Wednesday, 08 December 2010

Majority of Austrian Turks Refuse Assimilation

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As reported previously for The New American, a recent poll of public opinion in Germany revealed that only approximately one-third of Germans have a positive view of Muslims. In addition, only 30 percent of those living in western Germany and 20 percent of the residents in the eastern portion of nation favor permitting more mosques to be built.

The negative assessment which Germans have made regarding Islam is not due to a lack of contact with Muslims; at this time, Germany has the second largest Muslim population in Europe, with 3.2 million Muslims residing in their country. Germany is now home to 2.4 million Turks, and if the views of Turks living in Germany are similar to those of Turks residing in neighboring Austria, the negative assessment of Islam uncovered in the recent poll is given some further context.

An post entitled “The Turkish Mentality in Austria” to the “Gates Of Vienna” blog presents a translation of an article from The Bavarian Courier which reveals the mentality of unassimilated Islamists living in the heart of Europe. Detlef Kleinert’s article for The Bavarian Courier — “Islam More Important Than Democracy” — demonstrates that many of the Turks residing in Austria have little interest in adopting European culture or adhering to a Western notion of a separation of secular and ecclesiastical authority. In short, according to Kleinert, a clear majority of Turks living in Austria believe that adherence to sharia law must take first place in the Austria’s legal system:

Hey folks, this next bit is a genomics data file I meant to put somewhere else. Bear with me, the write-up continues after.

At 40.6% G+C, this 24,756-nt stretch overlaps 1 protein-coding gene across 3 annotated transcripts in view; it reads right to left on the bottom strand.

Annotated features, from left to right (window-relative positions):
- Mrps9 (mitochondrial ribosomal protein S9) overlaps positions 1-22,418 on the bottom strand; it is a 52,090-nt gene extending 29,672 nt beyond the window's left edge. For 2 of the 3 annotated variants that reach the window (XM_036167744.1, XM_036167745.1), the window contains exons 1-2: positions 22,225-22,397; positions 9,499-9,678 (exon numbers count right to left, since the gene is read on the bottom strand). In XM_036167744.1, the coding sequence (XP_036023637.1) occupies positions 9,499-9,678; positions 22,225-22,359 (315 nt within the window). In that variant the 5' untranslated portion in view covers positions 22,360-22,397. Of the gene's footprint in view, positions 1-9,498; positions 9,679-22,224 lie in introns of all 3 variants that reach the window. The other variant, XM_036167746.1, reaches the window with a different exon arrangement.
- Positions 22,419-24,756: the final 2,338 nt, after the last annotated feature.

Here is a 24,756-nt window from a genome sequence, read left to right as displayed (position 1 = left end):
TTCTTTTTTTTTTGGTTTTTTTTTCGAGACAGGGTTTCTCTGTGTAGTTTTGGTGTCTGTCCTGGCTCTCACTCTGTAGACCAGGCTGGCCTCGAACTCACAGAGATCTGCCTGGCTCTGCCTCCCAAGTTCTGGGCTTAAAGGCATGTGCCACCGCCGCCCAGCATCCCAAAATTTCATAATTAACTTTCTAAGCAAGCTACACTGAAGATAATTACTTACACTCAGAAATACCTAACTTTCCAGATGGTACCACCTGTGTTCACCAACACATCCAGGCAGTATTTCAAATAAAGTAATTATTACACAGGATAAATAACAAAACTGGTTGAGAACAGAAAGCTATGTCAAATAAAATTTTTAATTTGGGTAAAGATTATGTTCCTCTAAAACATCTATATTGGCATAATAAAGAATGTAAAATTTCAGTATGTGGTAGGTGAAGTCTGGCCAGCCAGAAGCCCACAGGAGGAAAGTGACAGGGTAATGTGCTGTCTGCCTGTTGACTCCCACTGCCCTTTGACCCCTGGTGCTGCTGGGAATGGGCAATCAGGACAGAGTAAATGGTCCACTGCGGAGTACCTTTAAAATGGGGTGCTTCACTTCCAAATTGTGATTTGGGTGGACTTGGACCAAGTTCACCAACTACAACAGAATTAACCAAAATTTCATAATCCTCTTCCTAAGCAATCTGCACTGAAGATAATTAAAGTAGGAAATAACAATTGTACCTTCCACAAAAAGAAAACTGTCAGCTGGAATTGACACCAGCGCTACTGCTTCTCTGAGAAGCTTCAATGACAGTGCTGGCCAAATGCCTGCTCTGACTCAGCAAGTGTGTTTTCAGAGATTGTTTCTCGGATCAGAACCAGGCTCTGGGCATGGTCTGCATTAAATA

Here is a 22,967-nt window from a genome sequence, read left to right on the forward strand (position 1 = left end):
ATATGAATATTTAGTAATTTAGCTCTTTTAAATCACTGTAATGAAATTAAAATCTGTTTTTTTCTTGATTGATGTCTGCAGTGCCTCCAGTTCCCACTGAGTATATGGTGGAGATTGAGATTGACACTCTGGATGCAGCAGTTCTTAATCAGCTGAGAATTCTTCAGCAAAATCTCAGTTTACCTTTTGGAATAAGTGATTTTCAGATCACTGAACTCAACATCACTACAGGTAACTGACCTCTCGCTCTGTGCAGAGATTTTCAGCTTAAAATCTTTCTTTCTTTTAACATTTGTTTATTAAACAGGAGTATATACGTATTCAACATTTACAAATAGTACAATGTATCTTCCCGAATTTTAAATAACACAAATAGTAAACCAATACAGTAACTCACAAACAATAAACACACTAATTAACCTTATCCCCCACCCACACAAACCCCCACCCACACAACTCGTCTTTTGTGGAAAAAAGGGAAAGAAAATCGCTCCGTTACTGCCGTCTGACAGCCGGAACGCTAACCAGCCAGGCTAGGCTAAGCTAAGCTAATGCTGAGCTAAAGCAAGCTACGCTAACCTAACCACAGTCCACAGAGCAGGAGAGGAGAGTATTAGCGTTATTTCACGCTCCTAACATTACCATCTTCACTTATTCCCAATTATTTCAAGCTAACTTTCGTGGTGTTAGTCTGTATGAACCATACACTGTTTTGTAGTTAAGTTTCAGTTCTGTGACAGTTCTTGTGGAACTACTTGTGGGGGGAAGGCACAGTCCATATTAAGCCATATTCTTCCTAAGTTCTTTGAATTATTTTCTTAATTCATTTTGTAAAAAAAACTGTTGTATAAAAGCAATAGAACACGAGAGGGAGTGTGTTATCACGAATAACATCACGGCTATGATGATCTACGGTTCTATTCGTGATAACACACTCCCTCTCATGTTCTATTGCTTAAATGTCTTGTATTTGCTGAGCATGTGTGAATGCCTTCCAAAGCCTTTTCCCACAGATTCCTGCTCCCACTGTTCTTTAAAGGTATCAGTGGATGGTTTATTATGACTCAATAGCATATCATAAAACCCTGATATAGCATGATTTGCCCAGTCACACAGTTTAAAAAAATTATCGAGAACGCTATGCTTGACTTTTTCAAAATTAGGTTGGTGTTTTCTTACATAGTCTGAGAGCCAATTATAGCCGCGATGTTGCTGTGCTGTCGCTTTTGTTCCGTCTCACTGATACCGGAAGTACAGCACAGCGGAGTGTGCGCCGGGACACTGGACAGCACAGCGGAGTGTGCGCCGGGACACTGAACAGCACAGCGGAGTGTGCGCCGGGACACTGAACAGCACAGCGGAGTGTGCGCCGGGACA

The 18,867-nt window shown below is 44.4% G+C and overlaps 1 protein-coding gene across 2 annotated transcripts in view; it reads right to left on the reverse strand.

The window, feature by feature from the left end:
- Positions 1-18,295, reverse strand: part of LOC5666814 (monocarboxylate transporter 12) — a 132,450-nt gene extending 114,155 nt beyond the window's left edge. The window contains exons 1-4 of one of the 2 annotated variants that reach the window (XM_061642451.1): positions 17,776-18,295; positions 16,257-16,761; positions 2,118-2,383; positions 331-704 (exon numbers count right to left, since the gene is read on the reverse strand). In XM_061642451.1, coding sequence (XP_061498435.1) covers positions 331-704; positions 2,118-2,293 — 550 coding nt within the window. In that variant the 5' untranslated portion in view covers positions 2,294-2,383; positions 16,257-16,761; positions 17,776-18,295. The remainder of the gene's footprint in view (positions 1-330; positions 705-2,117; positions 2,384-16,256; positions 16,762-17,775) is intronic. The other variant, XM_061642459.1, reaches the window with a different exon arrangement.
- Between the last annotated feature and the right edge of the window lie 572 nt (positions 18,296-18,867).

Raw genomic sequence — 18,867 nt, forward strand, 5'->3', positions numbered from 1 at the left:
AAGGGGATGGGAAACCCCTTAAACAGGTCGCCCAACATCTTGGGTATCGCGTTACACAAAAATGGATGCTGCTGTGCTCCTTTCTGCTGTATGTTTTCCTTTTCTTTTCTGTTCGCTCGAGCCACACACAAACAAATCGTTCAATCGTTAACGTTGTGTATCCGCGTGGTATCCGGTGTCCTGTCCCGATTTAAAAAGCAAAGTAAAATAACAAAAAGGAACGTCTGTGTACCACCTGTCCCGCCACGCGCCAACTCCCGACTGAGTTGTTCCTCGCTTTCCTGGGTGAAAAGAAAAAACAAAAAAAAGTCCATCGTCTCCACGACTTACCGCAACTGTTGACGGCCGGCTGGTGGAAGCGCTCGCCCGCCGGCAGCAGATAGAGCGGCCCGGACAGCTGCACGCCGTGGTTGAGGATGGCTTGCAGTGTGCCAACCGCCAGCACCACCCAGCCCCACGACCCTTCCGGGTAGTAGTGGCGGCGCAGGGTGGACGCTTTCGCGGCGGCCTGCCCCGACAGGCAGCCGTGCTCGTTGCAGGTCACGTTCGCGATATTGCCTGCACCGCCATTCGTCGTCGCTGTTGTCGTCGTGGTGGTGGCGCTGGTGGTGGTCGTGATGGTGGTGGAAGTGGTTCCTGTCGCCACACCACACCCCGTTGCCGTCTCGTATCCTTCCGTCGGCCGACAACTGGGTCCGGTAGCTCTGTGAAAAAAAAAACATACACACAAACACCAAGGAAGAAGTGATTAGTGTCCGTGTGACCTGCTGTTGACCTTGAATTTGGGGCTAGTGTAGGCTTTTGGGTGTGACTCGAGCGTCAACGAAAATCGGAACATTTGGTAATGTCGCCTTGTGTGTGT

A study by the Gfk Austria (offshoot of the Society for Consumption Research based in Nuremberg) authorized by the Austrian interior ministry and recently published — “Integration in Austria” — confirms the extent to which Turkish immigrants are different from immigrants from other countries. More than half of the approximately 220,000 ethnic Turkish immigrants — 2.65% of the entire Austrian population of 8.3 million — in all seriousness demand that the Austrian justice system introduce Islamic law, i.e., sharia. For almost three-quarters (72%), following religious commandments is more important than democracy. For 57%, religious laws and regulations are more important than Austria’s. And almost half of the Turkish immigrants believe the many criminals in Austria show where democracy leads.

Although the population of Austria is roughly a tenth that of Germany, and the Turkish population proportionally smaller, the study cited by Kleinert has disturbing implications for the future coexistence of Muslims within European civilization. The future of any nation faces a profound challenge to its continued existence if any significant portion of its population fundamentally rejects of its most basic understanding of the rule of law.